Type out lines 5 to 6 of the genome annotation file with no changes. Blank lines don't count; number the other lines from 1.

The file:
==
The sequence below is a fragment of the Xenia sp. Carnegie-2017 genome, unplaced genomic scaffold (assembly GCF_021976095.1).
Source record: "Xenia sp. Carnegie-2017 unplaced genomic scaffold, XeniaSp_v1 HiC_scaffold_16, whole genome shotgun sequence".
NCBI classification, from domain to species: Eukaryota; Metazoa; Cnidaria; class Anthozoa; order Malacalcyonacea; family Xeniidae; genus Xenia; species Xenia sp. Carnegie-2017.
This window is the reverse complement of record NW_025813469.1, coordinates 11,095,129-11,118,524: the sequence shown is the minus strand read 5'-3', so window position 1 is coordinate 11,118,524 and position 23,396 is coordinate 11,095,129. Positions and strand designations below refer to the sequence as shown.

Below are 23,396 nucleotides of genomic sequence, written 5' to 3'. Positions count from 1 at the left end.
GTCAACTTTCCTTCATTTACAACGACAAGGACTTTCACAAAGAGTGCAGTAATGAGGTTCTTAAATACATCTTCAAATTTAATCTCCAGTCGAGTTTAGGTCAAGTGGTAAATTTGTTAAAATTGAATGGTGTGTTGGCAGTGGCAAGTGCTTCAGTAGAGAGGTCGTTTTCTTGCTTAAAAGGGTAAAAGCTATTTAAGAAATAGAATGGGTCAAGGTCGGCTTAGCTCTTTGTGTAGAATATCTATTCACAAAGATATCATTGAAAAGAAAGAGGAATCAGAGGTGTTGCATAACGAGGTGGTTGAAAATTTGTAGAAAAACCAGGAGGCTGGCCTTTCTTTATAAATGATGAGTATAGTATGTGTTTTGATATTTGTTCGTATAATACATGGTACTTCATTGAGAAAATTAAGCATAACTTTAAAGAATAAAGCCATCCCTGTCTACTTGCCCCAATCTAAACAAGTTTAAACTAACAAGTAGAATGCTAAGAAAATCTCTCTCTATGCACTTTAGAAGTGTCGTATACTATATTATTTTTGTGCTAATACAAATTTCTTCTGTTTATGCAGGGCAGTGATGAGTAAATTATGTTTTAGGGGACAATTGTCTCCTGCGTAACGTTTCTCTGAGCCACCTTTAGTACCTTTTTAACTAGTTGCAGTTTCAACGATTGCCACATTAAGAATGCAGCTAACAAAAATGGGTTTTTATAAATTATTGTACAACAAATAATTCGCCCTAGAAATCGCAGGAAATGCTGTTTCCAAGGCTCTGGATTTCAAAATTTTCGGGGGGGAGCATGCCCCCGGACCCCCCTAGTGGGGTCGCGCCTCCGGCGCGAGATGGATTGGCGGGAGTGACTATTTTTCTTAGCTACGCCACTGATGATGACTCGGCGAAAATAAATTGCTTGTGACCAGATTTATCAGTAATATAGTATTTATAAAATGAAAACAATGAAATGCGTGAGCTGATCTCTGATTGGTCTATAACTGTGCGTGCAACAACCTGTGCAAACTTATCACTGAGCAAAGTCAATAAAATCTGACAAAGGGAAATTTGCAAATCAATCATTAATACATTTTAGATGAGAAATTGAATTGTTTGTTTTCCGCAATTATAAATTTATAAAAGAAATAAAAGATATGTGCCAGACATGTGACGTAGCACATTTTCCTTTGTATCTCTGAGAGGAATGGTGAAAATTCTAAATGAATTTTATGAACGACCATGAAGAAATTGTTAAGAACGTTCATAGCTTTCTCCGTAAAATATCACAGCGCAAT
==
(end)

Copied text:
Below are 23,396 nucleotides of genomic sequence, written 5' to 3'. Positions count from 1 at the left end.
GTCAACTTTCCTTCATTTACAACGACAAGGACTTTCACAAAGAGTGCAGTAATGAGGTTCTTAAATACATCTTCAAATTTAATCTCCAGTCGAGTTTAGGTCAAGTGGTAAATTTGTTAAAATTGAATGGTGTGTTGGCAGTGGCAAGTGCTTCAGTAGAGAGGTCGTTTTCTTGCTTAAAAGGGTAAAAGCTATTTAAGAAATAGAATGGGTCAAGGTCGGCTTAGCTCTTTGTGTAGAATATCTATTCACAAAGATATCATTGAAAAGAAAGAGGAATCAGAGGTGTTGCATAACGAGGTGGTTGAAAATTTGTAGAAAAACCAGGAGGCTGGCCTTTCTTTATAAATGATGAGTATAGTATGTGTTTTGATATTTGTTCGTATAATACATGGTACTTCATTGAGAAAATTAAGCATAACTTTAAAGAATAAAGCCATCCCTGTCTACTTGCCCCAATCTAAACAAGTTTAAACTAACAAGTAGAATGCTAAGAAAATCTCTCTCTATGCACTTTAGAAGTGTCGTATACTATATTATTTTTGTGCTAATACAAATTTCTTCTGTTTATGCAGGGCAGTGATGAGTAAATTATGTTTTAGGGGACAATTGTCTCCTGCGTAACGTTTCTCTGAGCCACCTTTAGTACCTTTTTAACTAGTTGCAGTTTCAACGATTGCCACATTAAGAATGCAGCTAACAAAAATGGGTTTTTATAAATTATTGTACAACAAATAATTCGCCCTAGAAATCGCAGGAAATGCTGTTTCCAAGGCTCTGGATTTCAAAATTTTCGGGGGGGAGCATGCCCCCGGACCCCCCTAGTGGGGTCGCGCCTCCGGCGCGAGATGGATTGGCGGGAGTGACTATTTTTCTTAGCTACGCCACTGATGATGACTCGGCGAAAATAAATTGCTTGTGACCAGATTTATCAGTAATATAGTATTTATAAAATGAAAACAATGAAATGCGTGAGCTGATCTCTGATTGGTCTATAACTGTGCGTGCAACAACCTGTGCAAACTTATCACTGAGCAAAGTCAATAAAATCTGACAAAGGGAAATTTGCAAATCAATCATTAATACATTTTAGATGAGAAATTGAATTGTTTGTTTTCCGCAATTATAAATTTATAAAAGAAATAAAAGATATGTGCCAGACATGTGACGTAGCACATTTTCCTTTGTATCTCTGAGAGGAATGGTGAAAATTCTAAATGAATTTTATGAACGACCATGAAGAAATTGTTAAGAACGTTCATAGCTTTCTCCGTAAAATATCACAGCGCAAT